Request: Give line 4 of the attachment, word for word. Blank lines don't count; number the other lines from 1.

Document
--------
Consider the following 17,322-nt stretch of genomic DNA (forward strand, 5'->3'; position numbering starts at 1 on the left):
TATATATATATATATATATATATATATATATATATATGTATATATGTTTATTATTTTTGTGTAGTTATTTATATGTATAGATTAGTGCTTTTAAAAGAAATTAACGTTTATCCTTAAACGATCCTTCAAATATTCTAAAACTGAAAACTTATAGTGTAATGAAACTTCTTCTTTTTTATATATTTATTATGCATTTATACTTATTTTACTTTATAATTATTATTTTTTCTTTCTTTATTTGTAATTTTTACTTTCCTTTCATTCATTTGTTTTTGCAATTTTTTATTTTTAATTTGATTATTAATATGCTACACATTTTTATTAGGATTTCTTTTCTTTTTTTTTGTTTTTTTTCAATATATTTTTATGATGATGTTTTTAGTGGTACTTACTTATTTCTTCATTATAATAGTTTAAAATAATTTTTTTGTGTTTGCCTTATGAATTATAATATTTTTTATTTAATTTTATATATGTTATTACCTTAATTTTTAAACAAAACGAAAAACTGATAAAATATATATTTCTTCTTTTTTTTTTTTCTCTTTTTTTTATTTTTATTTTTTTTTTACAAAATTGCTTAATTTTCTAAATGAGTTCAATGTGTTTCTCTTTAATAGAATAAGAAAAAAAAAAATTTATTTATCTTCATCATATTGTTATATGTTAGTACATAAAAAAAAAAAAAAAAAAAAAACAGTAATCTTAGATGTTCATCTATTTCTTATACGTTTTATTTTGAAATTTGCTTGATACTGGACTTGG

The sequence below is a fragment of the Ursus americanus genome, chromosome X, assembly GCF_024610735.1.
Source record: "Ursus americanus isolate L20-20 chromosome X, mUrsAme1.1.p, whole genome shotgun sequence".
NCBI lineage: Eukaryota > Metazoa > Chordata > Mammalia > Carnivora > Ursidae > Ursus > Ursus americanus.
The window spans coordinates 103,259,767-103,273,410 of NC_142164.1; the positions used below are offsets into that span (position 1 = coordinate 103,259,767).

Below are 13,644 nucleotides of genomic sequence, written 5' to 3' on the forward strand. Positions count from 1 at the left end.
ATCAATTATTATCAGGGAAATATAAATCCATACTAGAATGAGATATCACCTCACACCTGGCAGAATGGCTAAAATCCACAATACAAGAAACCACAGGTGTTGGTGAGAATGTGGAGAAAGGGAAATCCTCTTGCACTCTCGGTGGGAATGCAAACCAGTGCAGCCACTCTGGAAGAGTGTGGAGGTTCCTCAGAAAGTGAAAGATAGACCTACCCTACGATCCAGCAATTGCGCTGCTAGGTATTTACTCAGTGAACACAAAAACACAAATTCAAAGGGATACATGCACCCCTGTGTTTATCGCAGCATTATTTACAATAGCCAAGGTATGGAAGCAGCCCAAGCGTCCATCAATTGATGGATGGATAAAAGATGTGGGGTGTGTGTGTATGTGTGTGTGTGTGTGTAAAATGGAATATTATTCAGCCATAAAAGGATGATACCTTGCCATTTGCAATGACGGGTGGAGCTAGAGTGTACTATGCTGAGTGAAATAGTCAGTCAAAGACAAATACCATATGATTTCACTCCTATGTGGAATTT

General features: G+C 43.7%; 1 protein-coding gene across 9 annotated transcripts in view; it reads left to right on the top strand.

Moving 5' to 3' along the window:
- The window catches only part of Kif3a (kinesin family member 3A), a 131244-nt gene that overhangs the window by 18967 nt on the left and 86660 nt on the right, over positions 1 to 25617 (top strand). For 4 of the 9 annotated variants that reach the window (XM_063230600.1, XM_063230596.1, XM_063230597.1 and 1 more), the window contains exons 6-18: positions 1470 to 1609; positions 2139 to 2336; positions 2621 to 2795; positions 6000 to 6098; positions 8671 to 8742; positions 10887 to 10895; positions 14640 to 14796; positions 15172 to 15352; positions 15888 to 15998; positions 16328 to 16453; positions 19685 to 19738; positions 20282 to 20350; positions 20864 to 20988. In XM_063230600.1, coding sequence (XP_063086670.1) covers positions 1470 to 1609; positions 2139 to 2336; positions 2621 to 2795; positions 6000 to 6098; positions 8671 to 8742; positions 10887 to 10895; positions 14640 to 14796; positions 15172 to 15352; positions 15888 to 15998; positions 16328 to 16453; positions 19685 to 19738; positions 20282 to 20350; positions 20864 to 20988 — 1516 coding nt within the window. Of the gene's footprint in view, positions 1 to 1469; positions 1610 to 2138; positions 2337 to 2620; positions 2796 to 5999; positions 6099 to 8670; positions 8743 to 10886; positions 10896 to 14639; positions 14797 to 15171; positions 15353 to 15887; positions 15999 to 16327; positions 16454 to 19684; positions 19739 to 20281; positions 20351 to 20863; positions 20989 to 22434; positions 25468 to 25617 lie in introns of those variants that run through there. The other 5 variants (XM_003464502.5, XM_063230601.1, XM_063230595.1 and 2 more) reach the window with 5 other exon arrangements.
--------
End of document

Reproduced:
Source record: "Ursus americanus isolate L20-20 chromosome X, mUrsAme1.1.p, whole genome shotgun sequence".